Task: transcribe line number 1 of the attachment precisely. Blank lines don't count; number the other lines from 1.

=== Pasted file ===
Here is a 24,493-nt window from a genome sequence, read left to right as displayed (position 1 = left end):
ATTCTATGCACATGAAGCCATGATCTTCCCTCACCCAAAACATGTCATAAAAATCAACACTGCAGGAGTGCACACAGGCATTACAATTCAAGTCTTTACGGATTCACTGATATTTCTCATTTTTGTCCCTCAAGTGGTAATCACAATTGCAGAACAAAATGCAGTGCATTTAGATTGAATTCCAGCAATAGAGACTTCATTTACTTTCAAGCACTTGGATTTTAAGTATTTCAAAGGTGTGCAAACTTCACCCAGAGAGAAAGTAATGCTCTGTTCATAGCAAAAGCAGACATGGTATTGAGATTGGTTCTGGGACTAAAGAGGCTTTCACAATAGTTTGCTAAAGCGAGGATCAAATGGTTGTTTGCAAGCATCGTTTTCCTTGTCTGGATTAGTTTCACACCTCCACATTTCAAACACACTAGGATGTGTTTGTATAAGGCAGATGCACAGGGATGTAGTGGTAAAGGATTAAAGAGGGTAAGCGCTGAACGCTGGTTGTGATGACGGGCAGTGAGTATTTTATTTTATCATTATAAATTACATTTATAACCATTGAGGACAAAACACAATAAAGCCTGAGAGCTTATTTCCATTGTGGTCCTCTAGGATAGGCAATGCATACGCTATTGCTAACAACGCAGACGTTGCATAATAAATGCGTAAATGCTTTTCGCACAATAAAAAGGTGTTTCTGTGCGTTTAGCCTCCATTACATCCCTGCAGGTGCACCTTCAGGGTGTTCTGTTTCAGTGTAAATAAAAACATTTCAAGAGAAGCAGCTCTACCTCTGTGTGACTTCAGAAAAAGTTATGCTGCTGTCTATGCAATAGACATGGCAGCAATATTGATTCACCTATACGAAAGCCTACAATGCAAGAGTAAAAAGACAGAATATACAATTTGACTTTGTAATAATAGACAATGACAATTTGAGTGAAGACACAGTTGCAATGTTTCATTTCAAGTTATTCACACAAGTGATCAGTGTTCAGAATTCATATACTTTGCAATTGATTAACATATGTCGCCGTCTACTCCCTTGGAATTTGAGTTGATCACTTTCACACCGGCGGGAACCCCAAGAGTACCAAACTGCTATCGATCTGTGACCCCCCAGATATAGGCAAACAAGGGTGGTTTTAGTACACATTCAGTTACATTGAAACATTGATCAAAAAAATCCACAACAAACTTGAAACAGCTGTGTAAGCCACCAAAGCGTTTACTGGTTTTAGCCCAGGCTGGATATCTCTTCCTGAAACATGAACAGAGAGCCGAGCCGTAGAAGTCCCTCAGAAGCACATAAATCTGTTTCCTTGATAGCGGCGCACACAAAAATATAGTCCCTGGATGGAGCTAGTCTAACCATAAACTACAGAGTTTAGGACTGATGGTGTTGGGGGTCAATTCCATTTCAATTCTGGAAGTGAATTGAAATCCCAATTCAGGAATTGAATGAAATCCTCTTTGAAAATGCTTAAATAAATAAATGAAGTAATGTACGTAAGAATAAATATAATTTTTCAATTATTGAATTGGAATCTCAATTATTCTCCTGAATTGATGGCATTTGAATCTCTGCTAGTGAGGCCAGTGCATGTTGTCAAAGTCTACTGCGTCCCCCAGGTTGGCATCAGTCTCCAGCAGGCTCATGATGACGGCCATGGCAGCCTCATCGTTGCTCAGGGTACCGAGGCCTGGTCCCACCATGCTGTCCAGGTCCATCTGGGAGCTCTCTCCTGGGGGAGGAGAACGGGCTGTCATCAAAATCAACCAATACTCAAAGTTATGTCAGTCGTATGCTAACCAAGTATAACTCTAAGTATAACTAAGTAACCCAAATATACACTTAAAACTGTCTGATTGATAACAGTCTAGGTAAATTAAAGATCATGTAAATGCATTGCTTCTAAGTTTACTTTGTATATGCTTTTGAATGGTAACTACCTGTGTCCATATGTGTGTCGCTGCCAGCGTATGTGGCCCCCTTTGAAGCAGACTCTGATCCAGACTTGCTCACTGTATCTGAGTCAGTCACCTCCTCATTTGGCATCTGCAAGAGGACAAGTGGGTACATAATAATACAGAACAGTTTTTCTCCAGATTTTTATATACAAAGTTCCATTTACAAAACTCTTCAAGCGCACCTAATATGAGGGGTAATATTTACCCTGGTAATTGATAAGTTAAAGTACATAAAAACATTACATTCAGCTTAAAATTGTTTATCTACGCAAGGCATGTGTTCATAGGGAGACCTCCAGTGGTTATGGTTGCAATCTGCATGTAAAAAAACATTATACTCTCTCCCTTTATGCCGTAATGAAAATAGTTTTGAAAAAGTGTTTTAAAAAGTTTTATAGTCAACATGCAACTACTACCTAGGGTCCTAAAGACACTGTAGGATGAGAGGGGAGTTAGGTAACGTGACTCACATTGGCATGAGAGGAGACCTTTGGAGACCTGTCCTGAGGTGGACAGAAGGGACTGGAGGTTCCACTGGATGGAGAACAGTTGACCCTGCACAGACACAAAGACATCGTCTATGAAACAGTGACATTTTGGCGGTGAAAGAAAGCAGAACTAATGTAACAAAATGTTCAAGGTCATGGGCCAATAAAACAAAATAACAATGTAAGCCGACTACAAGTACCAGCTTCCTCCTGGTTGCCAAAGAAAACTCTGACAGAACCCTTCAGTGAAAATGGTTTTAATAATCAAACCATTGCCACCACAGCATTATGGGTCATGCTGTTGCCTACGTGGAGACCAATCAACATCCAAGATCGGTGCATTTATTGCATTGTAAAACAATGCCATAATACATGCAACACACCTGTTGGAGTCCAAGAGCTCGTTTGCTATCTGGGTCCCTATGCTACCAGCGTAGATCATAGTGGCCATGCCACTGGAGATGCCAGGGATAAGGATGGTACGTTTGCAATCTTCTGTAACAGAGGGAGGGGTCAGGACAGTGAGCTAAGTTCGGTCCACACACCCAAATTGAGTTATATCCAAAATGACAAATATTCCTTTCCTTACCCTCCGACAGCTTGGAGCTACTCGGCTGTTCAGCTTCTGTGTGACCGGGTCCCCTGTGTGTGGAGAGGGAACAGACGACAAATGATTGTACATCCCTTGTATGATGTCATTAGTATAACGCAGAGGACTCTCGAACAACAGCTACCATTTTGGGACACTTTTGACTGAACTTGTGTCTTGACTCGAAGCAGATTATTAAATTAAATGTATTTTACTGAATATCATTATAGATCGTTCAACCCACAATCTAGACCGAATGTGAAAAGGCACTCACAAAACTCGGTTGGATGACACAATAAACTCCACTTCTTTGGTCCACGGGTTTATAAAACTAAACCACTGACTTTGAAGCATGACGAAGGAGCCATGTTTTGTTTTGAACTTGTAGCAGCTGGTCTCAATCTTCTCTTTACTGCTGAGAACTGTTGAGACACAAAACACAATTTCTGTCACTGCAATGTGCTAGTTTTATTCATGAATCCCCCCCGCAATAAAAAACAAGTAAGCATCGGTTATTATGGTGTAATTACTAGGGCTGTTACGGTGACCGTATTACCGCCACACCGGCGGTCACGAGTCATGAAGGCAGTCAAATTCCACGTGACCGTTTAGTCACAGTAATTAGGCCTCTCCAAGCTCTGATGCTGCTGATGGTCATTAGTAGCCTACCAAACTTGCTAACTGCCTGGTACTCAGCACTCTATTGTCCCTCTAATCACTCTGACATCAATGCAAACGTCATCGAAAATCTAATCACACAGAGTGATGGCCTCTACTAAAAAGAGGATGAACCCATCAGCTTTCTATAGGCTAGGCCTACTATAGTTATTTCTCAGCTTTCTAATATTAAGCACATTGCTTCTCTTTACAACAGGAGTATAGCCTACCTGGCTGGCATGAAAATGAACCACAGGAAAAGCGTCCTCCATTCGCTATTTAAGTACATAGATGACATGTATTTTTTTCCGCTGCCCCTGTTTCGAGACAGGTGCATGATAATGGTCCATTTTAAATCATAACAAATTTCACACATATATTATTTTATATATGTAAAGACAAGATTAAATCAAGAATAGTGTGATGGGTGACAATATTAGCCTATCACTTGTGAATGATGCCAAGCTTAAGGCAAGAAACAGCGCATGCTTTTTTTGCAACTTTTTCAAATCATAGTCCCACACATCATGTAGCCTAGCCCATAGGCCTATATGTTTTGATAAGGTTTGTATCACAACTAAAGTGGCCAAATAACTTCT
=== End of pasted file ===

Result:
Here is a 24,493-nt window from a genome sequence, read left to right as displayed (position 1 = left end):